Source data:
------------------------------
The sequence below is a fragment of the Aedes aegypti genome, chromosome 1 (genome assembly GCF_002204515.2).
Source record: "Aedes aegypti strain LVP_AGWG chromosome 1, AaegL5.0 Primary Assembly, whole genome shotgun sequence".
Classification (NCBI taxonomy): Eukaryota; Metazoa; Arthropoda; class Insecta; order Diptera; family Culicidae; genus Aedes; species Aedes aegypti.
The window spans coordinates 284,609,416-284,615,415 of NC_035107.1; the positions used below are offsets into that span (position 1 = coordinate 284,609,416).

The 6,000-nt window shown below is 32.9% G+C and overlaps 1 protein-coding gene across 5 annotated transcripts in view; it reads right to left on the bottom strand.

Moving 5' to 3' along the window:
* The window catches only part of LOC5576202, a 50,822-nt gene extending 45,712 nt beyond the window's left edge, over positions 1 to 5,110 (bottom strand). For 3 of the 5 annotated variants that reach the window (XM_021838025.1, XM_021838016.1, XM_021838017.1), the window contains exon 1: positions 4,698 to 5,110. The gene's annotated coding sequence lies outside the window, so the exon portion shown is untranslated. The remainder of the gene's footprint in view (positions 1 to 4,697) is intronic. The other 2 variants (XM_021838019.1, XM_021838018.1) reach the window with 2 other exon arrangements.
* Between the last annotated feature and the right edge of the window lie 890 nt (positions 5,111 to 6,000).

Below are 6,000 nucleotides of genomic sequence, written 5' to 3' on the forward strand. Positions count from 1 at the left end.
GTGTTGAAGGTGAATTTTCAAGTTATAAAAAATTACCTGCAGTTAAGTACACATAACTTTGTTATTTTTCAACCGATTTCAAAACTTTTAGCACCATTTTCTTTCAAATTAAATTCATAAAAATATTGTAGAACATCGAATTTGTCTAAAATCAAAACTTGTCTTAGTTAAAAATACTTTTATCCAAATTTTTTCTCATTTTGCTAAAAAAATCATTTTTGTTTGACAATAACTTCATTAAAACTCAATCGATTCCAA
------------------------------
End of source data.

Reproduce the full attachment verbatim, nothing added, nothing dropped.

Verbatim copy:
The sequence below is a fragment of the Aedes aegypti genome, chromosome 1 (genome assembly GCF_002204515.2).
Source record: "Aedes aegypti strain LVP_AGWG chromosome 1, AaegL5.0 Primary Assembly, whole genome shotgun sequence".
Classification (NCBI taxonomy): Eukaryota; Metazoa; Arthropoda; class Insecta; order Diptera; family Culicidae; genus Aedes; species Aedes aegypti.
The window spans coordinates 284,609,416-284,615,415 of NC_035107.1; the positions used below are offsets into that span (position 1 = coordinate 284,609,416).

The 6,000-nt window shown below is 32.9% G+C and overlaps 1 protein-coding gene across 5 annotated transcripts in view; it reads right to left on the bottom strand.

Moving 5' to 3' along the window:
* The window catches only part of LOC5576202, a 50,822-nt gene extending 45,712 nt beyond the window's left edge, over positions 1 to 5,110 (bottom strand). For 3 of the 5 annotated variants that reach the window (XM_021838025.1, XM_021838016.1, XM_021838017.1), the window contains exon 1: positions 4,698 to 5,110. The gene's annotated coding sequence lies outside the window, so the exon portion shown is untranslated. The remainder of the gene's footprint in view (positions 1 to 4,697) is intronic. The other 2 variants (XM_021838019.1, XM_021838018.1) reach the window with 2 other exon arrangements.
* Between the last annotated feature and the right edge of the window lie 890 nt (positions 5,111 to 6,000).

Below are 6,000 nucleotides of genomic sequence, written 5' to 3' on the forward strand. Positions count from 1 at the left end.
GTGTTGAAGGTGAATTTTCAAGTTATAAAAAATTACCTGCAGTTAAGTACACATAACTTTGTTATTTTTCAACCGATTTCAAAACTTTTAGCACCATTTTCTTTCAAATTAAATTCATAAAAATATTGTAGAACATCGAATTTGTCTAAAATCAAAACTTGTCTTAGTTAAAAATACTTTTATCCAAATTTTTTCTCATTTTGCTAAAAAAATCATTTTTGTTTGACAATAACTTCATTAAAACTCAATCGATTCCAA